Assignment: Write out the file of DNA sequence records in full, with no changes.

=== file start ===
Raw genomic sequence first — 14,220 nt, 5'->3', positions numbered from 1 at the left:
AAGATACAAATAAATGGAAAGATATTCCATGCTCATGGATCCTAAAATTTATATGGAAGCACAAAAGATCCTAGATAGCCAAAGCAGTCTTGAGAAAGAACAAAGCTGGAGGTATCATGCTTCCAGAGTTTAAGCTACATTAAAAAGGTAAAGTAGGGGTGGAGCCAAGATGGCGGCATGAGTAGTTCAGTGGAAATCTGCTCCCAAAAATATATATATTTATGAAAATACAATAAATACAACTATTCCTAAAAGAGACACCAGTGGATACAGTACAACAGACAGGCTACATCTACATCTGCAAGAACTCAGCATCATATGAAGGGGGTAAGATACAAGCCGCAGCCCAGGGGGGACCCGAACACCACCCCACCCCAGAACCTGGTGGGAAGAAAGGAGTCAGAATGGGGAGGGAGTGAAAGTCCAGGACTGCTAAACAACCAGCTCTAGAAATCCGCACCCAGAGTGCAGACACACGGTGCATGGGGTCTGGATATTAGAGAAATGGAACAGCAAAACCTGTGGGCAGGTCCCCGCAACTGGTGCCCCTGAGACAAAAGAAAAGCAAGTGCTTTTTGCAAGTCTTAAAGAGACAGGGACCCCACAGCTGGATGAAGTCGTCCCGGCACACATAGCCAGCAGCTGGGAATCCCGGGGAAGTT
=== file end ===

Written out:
Raw genomic sequence first — 14,220 nt, 5'->3', positions numbered from 1 at the left:
AAGATACAAATAAATGGAAAGATATTCCATGCTCATGGATCCTAAAATTTATATGGAAGCACAAAAGATCCTAGATAGCCAAAGCAGTCTTGAGAAAGAACAAAGCTGGAGGTATCATGCTTCCAGAGTTTAAGCTACATTAAAAAGGTAAAGTAGGGGTGGAGCCAAGATGGCGGCATGAGTAGTTCAGTGGAAATCTGCTCCCAAAAATATATATATTTATGAAAATACAATAAATACAACTATTCCTAAAAGAGACACCAGTGGATACAGTACAACAGACAGGCTACATCTACATCTGCAAGAACTCAGCATCATATGAAGGGGGTAAGATACAAGCCGCAGCCCAGGGGGGACCCGAACACCACCCCACCCCAGAACCTGGTGGGAAGAAAGGAGTCAGAATGGGGAGGGAGTGAAAGTCCAGGACTGCTAAACAACCAGCTCTAGAAATCCGCACCCAGAGTGCAGACACACGGTGCATGGGGTCTGGATATTAGAGAAATGGAACAGCAAAACCTGTGGGCAGGTCCCCGCAACTGGTGCCCCTGAGACAAAAGAAAAGCAAGTGCTTTTTGCAAGTCTTAAAGAGACAGGGACCCCACAGCTGGATGAAGTCGTCCCGGCACACATAGCCAGCAGCTGGGAATCCCGGGGAAGTT